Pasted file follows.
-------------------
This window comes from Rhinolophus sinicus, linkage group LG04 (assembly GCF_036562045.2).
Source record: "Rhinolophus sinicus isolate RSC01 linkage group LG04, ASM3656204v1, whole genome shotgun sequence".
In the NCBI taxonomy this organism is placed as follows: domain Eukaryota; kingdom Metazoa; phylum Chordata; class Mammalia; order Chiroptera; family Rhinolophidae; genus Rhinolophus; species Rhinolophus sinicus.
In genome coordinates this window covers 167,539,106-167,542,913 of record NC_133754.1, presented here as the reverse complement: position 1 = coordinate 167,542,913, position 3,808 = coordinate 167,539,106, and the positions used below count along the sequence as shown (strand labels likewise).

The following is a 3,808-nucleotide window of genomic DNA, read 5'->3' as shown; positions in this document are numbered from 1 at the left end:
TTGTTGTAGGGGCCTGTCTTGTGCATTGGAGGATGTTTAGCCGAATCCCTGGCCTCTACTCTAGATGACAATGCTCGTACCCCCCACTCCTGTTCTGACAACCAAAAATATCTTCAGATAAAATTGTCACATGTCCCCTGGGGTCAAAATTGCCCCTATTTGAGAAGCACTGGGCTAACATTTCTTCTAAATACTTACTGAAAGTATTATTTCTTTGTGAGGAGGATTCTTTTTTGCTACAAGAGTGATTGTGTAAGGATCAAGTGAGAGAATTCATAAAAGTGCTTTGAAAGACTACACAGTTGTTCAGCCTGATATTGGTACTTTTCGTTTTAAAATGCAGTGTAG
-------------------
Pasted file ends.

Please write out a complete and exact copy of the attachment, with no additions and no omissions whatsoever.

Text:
This window comes from Rhinolophus sinicus, linkage group LG04 (assembly GCF_036562045.2).
Source record: "Rhinolophus sinicus isolate RSC01 linkage group LG04, ASM3656204v1, whole genome shotgun sequence".
In the NCBI taxonomy this organism is placed as follows: domain Eukaryota; kingdom Metazoa; phylum Chordata; class Mammalia; order Chiroptera; family Rhinolophidae; genus Rhinolophus; species Rhinolophus sinicus.
In genome coordinates this window covers 167,539,106-167,542,913 of record NC_133754.1, presented here as the reverse complement: position 1 = coordinate 167,542,913, position 3,808 = coordinate 167,539,106, and the positions used below count along the sequence as shown (strand labels likewise).

The following is a 3,808-nucleotide window of genomic DNA, read 5'->3' as shown; positions in this document are numbered from 1 at the left end:
TTGTTGTAGGGGCCTGTCTTGTGCATTGGAGGATGTTTAGCCGAATCCCTGGCCTCTACTCTAGATGACAATGCTCGTACCCCCCACTCCTGTTCTGACAACCAAAAATATCTTCAGATAAAATTGTCACATGTCCCCTGGGGTCAAAATTGCCCCTATTTGAGAAGCACTGGGCTAACATTTCTTCTAAATACTTACTGAAAGTATTATTTCTTTGTGAGGAGGATTCTTTTTTGCTACAAGAGTGATTGTGTAAGGATCAAGTGAGAGAATTCATAAAAGTGCTTTGAAAGACTACACAGTTGTTCAGCCTGATATTGGTACTTTTCGTTTTAAAATGCAGTGTAG